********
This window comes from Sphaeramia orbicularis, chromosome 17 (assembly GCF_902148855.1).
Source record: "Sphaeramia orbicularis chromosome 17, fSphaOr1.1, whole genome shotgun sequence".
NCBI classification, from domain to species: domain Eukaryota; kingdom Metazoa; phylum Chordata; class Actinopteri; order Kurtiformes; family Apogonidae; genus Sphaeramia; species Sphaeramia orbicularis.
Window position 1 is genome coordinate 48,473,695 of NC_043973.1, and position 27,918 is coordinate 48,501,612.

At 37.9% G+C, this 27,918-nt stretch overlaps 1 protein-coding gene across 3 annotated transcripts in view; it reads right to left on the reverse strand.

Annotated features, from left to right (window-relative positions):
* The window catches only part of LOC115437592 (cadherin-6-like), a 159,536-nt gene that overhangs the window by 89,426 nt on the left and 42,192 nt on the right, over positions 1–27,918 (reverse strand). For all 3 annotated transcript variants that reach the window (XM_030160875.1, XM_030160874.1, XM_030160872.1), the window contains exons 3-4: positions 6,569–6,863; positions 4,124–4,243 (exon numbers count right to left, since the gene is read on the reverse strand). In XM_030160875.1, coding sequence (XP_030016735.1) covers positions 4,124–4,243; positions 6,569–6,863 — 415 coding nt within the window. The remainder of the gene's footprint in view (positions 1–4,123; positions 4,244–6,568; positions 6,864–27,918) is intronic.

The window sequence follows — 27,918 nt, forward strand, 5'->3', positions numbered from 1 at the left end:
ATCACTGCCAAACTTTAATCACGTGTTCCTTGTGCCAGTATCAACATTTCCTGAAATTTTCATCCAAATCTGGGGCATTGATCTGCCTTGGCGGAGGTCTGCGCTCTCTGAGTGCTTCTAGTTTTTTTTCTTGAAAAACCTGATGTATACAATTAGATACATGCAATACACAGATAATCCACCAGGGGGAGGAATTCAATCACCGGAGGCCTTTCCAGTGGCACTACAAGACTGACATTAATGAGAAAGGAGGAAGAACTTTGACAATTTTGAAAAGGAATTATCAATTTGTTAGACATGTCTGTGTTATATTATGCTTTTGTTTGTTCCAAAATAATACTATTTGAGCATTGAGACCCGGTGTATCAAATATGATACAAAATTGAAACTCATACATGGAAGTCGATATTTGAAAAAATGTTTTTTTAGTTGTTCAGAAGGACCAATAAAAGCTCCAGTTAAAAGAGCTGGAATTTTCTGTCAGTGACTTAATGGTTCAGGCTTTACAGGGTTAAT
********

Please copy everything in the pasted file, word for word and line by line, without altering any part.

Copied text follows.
This window comes from Sphaeramia orbicularis, chromosome 17 (assembly GCF_902148855.1).
Source record: "Sphaeramia orbicularis chromosome 17, fSphaOr1.1, whole genome shotgun sequence".
NCBI classification, from domain to species: domain Eukaryota; kingdom Metazoa; phylum Chordata; class Actinopteri; order Kurtiformes; family Apogonidae; genus Sphaeramia; species Sphaeramia orbicularis.
Window position 1 is genome coordinate 48,473,695 of NC_043973.1, and position 27,918 is coordinate 48,501,612.

At 37.9% G+C, this 27,918-nt stretch overlaps 1 protein-coding gene across 3 annotated transcripts in view; it reads right to left on the reverse strand.

Annotated features, from left to right (window-relative positions):
* The window catches only part of LOC115437592 (cadherin-6-like), a 159,536-nt gene that overhangs the window by 89,426 nt on the left and 42,192 nt on the right, over positions 1–27,918 (reverse strand). For all 3 annotated transcript variants that reach the window (XM_030160875.1, XM_030160874.1, XM_030160872.1), the window contains exons 3-4: positions 6,569–6,863; positions 4,124–4,243 (exon numbers count right to left, since the gene is read on the reverse strand). In XM_030160875.1, coding sequence (XP_030016735.1) covers positions 4,124–4,243; positions 6,569–6,863 — 415 coding nt within the window. The remainder of the gene's footprint in view (positions 1–4,123; positions 4,244–6,568; positions 6,864–27,918) is intronic.

The window sequence follows — 27,918 nt, forward strand, 5'->3', positions numbered from 1 at the left end:
ATCACTGCCAAACTTTAATCACGTGTTCCTTGTGCCAGTATCAACATTTCCTGAAATTTTCATCCAAATCTGGGGCATTGATCTGCCTTGGCGGAGGTCTGCGCTCTCTGAGTGCTTCTAGTTTTTTTTCTTGAAAAACCTGATGTATACAATTAGATACATGCAATACACAGATAATCCACCAGGGGGAGGAATTCAATCACCGGAGGCCTTTCCAGTGGCACTACAAGACTGACATTAATGAGAAAGGAGGAAGAACTTTGACAATTTTGAAAAGGAATTATCAATTTGTTAGACATGTCTGTGTTATATTATGCTTTTGTTTGTTCCAAAATAATACTATTTGAGCATTGAGACCCGGTGTATCAAATATGATACAAAATTGAAACTCATACATGGAAGTCGATATTTGAAAAAATGTTTTTTTAGTTGTTCAGAAGGACCAATAAAAGCTCCAGTTAAAAGAGCTGGAATTTTCTGTCAGTGACTTAATGGTTCAGGCTTTACAGGGTTAAT